In 1918, Van Dawson registered for the World War I draft in Wilson County. Per his registration card, he was born 2 March 1873; lived in Elm City, Wilson County; was a self-employed farmer; and his nearest relative was wife Annie Dawson. He signed his card with an X.

In the 1930 census of Toisnot township, Wilson County: Joe Hagans, 29, mechanic at automobile shop; wife Estelle, 28; sons Joseph, 2, and William I., 1; and father-in-law Van Dawson, 55, farmer, widower.

On 2 September 1932, Van Dawson, 56, of Toisnot township, son of Sarah Dawson, married Jennie Batts, 30, of Toisnot township, daughter of Dennis and William Ann Batts, in Wilson.

In the 1940 census of the Town of Elm City, Toisnot township, Wilson County: on Cobb Avenue, Van Dawson, 67; wife Gennie, 34, cook; son Lee Roy, 8; daughter Sarrah, 7; and stepdaughter Anna Batts, 15.

Van Dawson died 24 December 1947 in Toisnot township, Wilson County. Per his death certificate, he was born 2 June 1874 in Wayne County, N.C., to Tank Ivory and Sarah Dawson; was married to Jennie Dawson; lived in Elm City, Wilson County; and worked as a farmer.

United States Indenture and Manumission Records, 1780-1939, database at https://familysearch.org.

Snaps, no. 94: Isaac and Dorsey Ann Farmer Bynum.

Isaac and Dorsey Ann Farmer Bynum.

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In the 1900 census of Saratoga township, Wilson County: farmer Gray Bynum, 41; wife Hagar, 41; and children Rose, 18, John, 17, Martha, 9, Gray, 7, and Isaac, 12.

In the 1900 census of Gardners township, Wilson County: farmer Green Farmer, 40; wife Jennie, 33; and children Jeneva, 14, Mammie L., 9, Hattie M., 8, Annie D., 6, John G., 4, Ella E., 2, and Jona, 6 months.

In the 1910 census of Saratoga township, Wilson County: farmer Gray Bynum, 52; wife Hagar, 54; and children Jonas, 19, and Isaac, 16.

In the 1910 census of Gardners township, Wilson County: farmer Green Farmer, 50, widower, and children Jennie, 24, Mamie, 18, Hattie, 16, Doracy, 15, John, 13, Jonah, 10, Ambrose, 6, and Nunnie, 4.

On 6 December 1911, Isaac Bynum, 19, of Saratoga township, son of Grey and Haga Bynum, married Dorsey Farmer, 18, of Gardners township, daughter of Green Farmer,  in Gardners township.

In 1917, Isaac Bynum registered for the World War I draft in Wilson County. Per his death certificate, he was born 31 May 1882 in Wilson County; lived in Stantonsburg; farmed for Jack Watson; and had a wife and four children. He signed his card in a clear, strong hand.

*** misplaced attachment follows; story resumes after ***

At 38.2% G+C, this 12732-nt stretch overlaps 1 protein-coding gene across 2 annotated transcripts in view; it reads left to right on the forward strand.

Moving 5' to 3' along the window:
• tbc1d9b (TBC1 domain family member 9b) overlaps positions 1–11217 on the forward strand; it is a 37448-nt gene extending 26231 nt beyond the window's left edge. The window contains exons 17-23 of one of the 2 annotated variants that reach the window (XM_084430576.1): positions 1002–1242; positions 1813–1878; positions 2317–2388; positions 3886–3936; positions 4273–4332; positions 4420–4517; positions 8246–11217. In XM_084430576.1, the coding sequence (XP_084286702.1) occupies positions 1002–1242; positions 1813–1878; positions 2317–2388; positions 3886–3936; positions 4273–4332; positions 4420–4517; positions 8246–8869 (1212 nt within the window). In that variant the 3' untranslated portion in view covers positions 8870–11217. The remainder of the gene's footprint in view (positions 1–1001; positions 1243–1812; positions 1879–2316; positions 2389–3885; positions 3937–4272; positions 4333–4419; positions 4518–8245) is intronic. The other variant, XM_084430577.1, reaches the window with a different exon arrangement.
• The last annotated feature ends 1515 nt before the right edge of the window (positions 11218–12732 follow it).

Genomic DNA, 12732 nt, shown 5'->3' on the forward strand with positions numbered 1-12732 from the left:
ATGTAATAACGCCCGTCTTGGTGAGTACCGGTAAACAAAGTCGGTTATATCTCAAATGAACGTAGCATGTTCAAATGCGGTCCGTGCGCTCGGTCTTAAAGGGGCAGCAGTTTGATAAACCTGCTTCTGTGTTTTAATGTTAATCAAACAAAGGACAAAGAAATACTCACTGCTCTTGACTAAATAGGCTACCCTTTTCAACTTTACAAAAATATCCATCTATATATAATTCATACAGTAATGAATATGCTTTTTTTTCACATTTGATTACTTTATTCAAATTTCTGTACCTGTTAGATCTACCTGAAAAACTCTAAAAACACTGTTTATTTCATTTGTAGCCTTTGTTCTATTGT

In the 1920 census of Saratoga township, Wilson County: farmer Isaac Bynum, 28; wife Dorsey, 27; and children Martha, 7, Mamie, 6, Daisye, 6, Hagar, 3, and Mary, 1.

In the 1930 census of Toisnot township, Wilson County: farmer Isaac Bynum, 36; wife Dorsey, 36; and children Martha, 17, Mammie, 16, Daisy, 15, Hagar, 13, Mary, 11, William, 8, Essie M., 6, Hula G., 4, and Mavis G., 1.

In the 1940 census of Toisnot township, Wilson County: farm operator Isaac Bynum, 48; wife Dossie Ann, 45; children William G., 17, Essie Mae, 16, Hulda Gray, 14, Mavis Green, 11; and grandsons Ernest Burner Farmer, 5, and Dorsey E. Blackstone, 3.

Dossie Ann Farmer Bynum died 28 August 1967 in Wilson. Per her death certificate, she was born 4 November 1895 in Wilson County to Greene Farmer and Jennie Farmer; and was married to Isaac Bynum.

Isaac Bynum died 6 January 1986 in Newport News, Virginia. Per his death certificate, he was born 31 May 1893 in North Carolina to Gray Bynum and Haggar Anderson; lived in Hampton, Virginia; was the widower of Dossie A. Bynum; and was retired. Informant was daughter Hula Atkinson.

Photo courtesy of Ancestry.com user vanessasmith0328.

Two charges of theft.

On 24 March 1866, two white men appeared before justice of the peace A.G. Brooks to swear that Asa Exum had stolen a coat, a pair of pants, and a pistol from them.

As his surname suggests, Asa Exum apparently lived in neighboring Wayne County, North Carolina, but was familiar across southeastern Wilson County. Dr. L.A. Stith lived in Wilson, and Seth Hawkins Tyson near Stantonsburg. Someone investigated the charges and scrawled a brief note under the first entry: “Says he bought it from [illegible] or Guest.”

Roll 17 Miscellaneous Records, Goldsboro Subassistant Commissioner’s Office, North Carolina Freedmen’s Bureau Field Office Records 1863-1872, http://www.familysearch.org.